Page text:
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Is a structural engineer necessary?

Posted by houseofsticks (My Page) on
Sun, Jul 29, 12 at 22:25

I am adding approx 1200 sq ft to our 1978 built Stockade style (verticle logs) Boyne Falls Log home. Upon doing some reno of the upstairs master bedroom (house is a story and 1/2) I discovered the second floor is on 2X4's. This makes me nervous as my kids bedrooms are underneath.

We will be doing either a two story or a single story reno with a hip roof tied into the current roof. Is one of these options less of a load on the roof?

I also thought about doing a self supporting squared hip roof and doing just a corridor walk way/library shelves between the old and new. (on either 1 or 2 levels).

Am I just paranoid since I hear the logs/wood always creaking away or do I have a consern that deserves the budget for a structural engineer prior to building. We are using an architect for the plans but he is dealing only with the new and transition areas.

Thank you for your educated responses in advance.


Follow-Up Postings:

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RE: Is a structural engineer necessary?

I would be surprised an engineer wasn't required to get a permit unless you live in a rural area.


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RE: Is a structural engineer necessary?

"I discovered the second floor is on 2X4's." Do you mean floor joists?


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RE: Is a structural engineer necessary?

Yes, the floor joists. When we were adding shelving in our false knee wall (story 1/2) we found 2X4's comprised the tub area-since it's the same level throughout I think it's the MB Bath and closet also a small loft (MB is 14 X 16' of usable area with a cabinet knee wall on both roof sides. Bathroom is 5X5' with tub in knee wall. Under the Master is a closet and walls for the bedrooms and hallway. But one of the bedrooms is larger 121/2' X131/2'.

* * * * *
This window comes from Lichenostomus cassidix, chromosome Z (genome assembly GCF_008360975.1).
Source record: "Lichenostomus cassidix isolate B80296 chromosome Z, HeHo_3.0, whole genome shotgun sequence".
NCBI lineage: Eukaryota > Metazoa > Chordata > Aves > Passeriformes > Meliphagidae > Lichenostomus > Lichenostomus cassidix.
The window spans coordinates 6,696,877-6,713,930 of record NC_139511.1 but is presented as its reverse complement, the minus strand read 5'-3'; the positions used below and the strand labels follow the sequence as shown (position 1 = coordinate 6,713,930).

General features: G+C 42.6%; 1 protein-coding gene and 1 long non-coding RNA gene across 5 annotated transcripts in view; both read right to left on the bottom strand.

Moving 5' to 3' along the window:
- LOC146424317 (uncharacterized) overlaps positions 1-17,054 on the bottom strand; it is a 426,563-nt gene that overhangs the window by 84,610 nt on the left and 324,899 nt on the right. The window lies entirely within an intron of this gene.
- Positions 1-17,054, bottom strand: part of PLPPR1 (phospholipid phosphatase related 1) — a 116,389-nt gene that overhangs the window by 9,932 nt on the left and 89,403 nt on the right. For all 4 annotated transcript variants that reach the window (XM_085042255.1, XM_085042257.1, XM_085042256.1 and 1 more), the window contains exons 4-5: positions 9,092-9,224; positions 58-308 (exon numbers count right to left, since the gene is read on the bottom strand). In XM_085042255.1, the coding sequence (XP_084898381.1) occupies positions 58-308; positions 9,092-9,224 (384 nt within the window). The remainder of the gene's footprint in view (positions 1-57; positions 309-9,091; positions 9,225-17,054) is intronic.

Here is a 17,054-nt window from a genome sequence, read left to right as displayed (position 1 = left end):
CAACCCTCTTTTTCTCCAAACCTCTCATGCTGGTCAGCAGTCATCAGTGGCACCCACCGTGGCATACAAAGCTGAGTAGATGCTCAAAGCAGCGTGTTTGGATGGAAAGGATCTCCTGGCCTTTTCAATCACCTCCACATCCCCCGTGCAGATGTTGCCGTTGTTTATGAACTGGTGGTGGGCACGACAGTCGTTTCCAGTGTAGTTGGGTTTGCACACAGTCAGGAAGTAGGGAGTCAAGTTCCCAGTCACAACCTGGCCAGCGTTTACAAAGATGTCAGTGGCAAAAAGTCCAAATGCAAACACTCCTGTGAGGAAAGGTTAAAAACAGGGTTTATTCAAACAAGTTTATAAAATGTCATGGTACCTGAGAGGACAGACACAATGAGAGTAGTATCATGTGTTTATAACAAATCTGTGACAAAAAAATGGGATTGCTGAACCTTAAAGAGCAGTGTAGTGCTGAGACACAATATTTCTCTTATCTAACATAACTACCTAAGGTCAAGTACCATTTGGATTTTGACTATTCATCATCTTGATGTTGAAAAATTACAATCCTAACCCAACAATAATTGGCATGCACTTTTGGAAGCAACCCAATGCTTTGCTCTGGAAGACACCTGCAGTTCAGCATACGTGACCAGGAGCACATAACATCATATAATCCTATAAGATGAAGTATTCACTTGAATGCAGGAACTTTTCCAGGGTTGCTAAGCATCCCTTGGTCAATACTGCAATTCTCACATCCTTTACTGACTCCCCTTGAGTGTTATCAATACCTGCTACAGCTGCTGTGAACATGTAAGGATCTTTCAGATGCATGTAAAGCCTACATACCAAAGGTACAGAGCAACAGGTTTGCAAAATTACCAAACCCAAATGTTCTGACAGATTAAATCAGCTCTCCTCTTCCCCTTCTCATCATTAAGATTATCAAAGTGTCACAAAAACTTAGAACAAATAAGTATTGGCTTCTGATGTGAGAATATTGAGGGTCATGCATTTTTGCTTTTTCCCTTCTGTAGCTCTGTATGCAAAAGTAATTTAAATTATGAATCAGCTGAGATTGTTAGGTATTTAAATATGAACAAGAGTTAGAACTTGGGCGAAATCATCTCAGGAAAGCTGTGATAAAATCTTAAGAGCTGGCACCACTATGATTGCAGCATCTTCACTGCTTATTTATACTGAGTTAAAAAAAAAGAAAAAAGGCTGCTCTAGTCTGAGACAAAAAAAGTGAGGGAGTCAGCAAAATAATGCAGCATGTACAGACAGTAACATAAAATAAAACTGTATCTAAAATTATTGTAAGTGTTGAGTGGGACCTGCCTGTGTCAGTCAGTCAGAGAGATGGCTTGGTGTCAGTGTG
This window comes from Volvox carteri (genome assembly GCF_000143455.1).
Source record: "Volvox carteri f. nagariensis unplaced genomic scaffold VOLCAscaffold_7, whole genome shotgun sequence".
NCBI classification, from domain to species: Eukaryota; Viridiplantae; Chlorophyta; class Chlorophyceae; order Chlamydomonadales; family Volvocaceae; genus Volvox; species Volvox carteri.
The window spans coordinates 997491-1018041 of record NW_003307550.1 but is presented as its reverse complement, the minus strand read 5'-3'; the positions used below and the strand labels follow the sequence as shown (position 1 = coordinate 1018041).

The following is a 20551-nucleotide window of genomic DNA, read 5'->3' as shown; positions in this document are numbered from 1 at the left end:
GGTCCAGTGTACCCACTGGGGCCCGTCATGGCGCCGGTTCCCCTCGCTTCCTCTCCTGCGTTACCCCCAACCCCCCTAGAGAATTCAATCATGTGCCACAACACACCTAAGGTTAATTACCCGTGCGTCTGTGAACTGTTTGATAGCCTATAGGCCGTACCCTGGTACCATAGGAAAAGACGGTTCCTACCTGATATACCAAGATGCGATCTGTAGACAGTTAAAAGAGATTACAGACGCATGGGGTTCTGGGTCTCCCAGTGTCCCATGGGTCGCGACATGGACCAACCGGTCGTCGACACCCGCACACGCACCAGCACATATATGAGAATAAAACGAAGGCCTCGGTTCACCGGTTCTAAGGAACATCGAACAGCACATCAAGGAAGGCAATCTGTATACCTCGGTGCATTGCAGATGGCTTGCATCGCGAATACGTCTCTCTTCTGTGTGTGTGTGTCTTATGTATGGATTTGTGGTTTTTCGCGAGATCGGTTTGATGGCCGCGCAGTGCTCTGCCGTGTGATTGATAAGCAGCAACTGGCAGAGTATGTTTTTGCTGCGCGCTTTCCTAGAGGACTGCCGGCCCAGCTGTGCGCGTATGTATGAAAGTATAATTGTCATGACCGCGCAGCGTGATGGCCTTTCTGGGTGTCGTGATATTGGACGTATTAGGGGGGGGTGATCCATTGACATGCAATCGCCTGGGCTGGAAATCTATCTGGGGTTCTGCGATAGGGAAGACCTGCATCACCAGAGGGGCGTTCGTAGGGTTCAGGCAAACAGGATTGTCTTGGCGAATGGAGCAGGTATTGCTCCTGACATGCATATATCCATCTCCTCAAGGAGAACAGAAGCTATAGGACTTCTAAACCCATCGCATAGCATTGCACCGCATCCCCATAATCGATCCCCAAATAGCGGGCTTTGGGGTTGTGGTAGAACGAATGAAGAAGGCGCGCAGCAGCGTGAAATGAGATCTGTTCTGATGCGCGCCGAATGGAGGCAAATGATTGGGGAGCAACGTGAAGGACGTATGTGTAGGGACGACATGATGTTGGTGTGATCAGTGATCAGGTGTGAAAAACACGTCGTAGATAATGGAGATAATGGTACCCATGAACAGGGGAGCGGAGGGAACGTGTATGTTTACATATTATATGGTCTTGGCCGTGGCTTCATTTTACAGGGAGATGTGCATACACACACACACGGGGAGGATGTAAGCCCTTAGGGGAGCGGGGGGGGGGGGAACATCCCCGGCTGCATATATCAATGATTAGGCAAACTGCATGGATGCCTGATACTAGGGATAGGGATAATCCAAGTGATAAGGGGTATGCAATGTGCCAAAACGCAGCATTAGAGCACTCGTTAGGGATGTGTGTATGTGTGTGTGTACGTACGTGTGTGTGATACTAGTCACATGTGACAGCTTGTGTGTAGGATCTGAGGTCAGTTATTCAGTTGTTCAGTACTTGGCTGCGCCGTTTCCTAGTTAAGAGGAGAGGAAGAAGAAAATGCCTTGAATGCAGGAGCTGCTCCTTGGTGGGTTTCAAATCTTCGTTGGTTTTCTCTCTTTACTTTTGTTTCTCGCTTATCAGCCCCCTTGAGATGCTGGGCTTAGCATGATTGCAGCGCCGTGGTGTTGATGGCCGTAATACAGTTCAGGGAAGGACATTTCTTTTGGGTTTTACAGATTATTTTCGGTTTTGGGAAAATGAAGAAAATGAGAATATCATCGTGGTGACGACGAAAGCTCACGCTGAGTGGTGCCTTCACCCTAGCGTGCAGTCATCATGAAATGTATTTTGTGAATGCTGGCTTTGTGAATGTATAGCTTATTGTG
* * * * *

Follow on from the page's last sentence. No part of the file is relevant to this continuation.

@ David Cary- We live in the county (not city) we met the city structural engineer. He said if we could get the maker of the home to send a letter stating the addition would be OK then he'd stamp it. This sounds crazy to me also, unable to contact the co. since they sold to Town & Country Log homes years ago. It's not a detailed permit process they are more conserned with water usage and septic. Our contacting an architect for actual plans is more for our piece of mind than a requirement.


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RE: Is a structural engineer necessary?

You need a structural engineer. Anytime you are messing with tying in to a story and a half roofine (and supporting the original roof when you do it) you should have the engineer make sure you have proper support of your original roof when you are done. In your 2x4 joist case... are they closer together than normal? Is your tub cast iron?

My contractor told me that generally houses are over-engineered (ie, built stronger than they need to be) for all kinds of reasons. Nevertheless, we had an engineer design our roof connection when we added on to our story/1/2 (cape) home. It wasn't terribly expensive either--certainly less than an architect.


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RE: Is a structural engineer necessary?

It might be fine to have a bunch of short 2x4 joists under a tub perpendicular to the actual floor joists.

Since log construction is not listed in the building codes, it requires an engineers stamp.

The manufacturer likely provided the first set of stamped plans (just like roof truss manufacturers).

You should have kept a set of those plans.

You are going to need an engineer's stamp for changes, and they will have to charge more if they have to analyze what is there without plans for changes.


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RE: Is a structural engineer necessary?

Thanks Kirkhall! I just called to schedule an engineering firm out of a larger nearby city since the one's locally were not interested in doing this.

Brickeye, Thanks for your response my builder said the same thing about structures being over engineered but with all the creaking.... As for the plans, I would *LOVE* to have a set of plans but, this home was built in '78 (when I was a toddler:) We are the 3rd owners and no plans were available to us. The firm I scheduled with has a flat rate for inspection and will include the reccomendations for the addition so we can move forward with the architect.

Starting to get excited about having a home that works for my family! Thanks you again....I will have many more questions and appreciate your time!


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